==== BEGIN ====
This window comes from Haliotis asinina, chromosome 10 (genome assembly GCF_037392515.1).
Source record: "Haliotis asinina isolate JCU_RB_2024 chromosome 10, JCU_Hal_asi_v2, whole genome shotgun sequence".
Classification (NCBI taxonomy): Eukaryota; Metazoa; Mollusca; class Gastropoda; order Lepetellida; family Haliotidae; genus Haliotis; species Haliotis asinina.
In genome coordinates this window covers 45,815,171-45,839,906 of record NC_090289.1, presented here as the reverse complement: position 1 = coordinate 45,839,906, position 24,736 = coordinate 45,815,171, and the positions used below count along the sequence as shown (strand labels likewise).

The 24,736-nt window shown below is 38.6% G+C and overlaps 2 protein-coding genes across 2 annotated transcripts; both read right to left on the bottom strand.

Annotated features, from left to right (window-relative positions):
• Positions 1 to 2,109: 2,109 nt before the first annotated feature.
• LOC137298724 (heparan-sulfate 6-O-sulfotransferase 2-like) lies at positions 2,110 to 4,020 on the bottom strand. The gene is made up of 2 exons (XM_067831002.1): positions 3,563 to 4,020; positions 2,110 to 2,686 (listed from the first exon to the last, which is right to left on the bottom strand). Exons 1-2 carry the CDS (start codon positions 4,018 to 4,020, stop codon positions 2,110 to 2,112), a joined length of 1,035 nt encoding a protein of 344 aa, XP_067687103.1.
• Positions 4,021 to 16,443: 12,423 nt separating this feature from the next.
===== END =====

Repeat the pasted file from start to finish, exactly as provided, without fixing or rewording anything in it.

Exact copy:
This window comes from Haliotis asinina, chromosome 10 (genome assembly GCF_037392515.1).
Source record: "Haliotis asinina isolate JCU_RB_2024 chromosome 10, JCU_Hal_asi_v2, whole genome shotgun sequence".
Classification (NCBI taxonomy): Eukaryota; Metazoa; Mollusca; class Gastropoda; order Lepetellida; family Haliotidae; genus Haliotis; species Haliotis asinina.
In genome coordinates this window covers 45,815,171-45,839,906 of record NC_090289.1, presented here as the reverse complement: position 1 = coordinate 45,839,906, position 24,736 = coordinate 45,815,171, and the positions used below count along the sequence as shown (strand labels likewise).

The 24,736-nt window shown below is 38.6% G+C and overlaps 2 protein-coding genes across 2 annotated transcripts; both read right to left on the bottom strand.

Annotated features, from left to right (window-relative positions):
• Positions 1 to 2,109: 2,109 nt before the first annotated feature.
• LOC137298724 (heparan-sulfate 6-O-sulfotransferase 2-like) lies at positions 2,110 to 4,020 on the bottom strand. The gene is made up of 2 exons (XM_067831002.1): positions 3,563 to 4,020; positions 2,110 to 2,686 (listed from the first exon to the last, which is right to left on the bottom strand). Exons 1-2 carry the CDS (start codon positions 4,018 to 4,020, stop codon positions 2,110 to 2,112), a joined length of 1,035 nt encoding a protein of 344 aa, XP_067687103.1.
• Positions 4,021 to 16,443: 12,423 nt separating this feature from the next.